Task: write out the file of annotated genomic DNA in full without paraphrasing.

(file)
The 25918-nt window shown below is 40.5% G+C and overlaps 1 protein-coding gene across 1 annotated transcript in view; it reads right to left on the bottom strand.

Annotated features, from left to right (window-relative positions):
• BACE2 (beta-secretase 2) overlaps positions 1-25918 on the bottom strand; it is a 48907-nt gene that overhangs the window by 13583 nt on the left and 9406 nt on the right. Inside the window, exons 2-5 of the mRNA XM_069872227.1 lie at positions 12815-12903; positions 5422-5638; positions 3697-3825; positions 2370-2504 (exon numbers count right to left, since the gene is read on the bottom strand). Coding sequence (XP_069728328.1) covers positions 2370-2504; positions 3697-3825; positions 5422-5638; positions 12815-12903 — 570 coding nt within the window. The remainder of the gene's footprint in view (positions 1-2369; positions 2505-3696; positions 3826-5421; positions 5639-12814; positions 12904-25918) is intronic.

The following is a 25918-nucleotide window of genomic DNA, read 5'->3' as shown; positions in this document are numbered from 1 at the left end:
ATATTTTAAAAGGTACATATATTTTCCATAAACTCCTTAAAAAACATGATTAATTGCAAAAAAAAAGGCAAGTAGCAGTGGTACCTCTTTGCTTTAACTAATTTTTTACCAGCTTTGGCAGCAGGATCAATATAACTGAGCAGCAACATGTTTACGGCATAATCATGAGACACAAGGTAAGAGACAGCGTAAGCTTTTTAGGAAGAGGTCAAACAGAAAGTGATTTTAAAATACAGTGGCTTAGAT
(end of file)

The 25918-nt window shown below is 40.5% G+C and overlaps 1 protein-coding gene across 1 annotated transcript in view; it reads right to left on the bottom strand.

Annotated features, from left to right (window-relative positions):
• BACE2 (beta-secretase 2) overlaps positions 1-25918 on the bottom strand; it is a 48907-nt gene that overhangs the window by 13583 nt on the left and 9406 nt on the right. Inside the window, exons 2-5 of the mRNA XM_069872227.1 lie at positions 12815-12903; positions 5422-5638; positions 3697-3825; positions 2370-2504 (exon numbers count right to left, since the gene is read on the bottom strand). Coding sequence (XP_069728328.1) covers positions 2370-2504; positions 3697-3825; positions 5422-5638; positions 12815-12903 — 570 coding nt within the window. The remainder of the gene's footprint in view (positions 1-2369; positions 2505-3696; positions 3826-5421; positions 5639-12814; positions 12904-25918) is intronic.

The following is a 25918-nucleotide window of genomic DNA, read 5'->3' as shown; positions in this document are numbered from 1 at the left end:
ATATTTTAAAAGGTACATATATTTTCCATAAACTCCTTAAAAAACATGATTAATTGCAAAAAAAAAGGCAAGTAGCAGTGGTACCTCTTTGCTTTAACTAATTTTTTACCAGCTTTGGCAGCAGGATCAATATAACTGAGCAGCAACATGTTTACGGCATAATCATGAGACACAAGGTAAGAGACAGCGTAAGCTTTTTAGGAAGAGGTCAAACAGAAAGTGATTTTAAAATACAGTGGCTTAGAT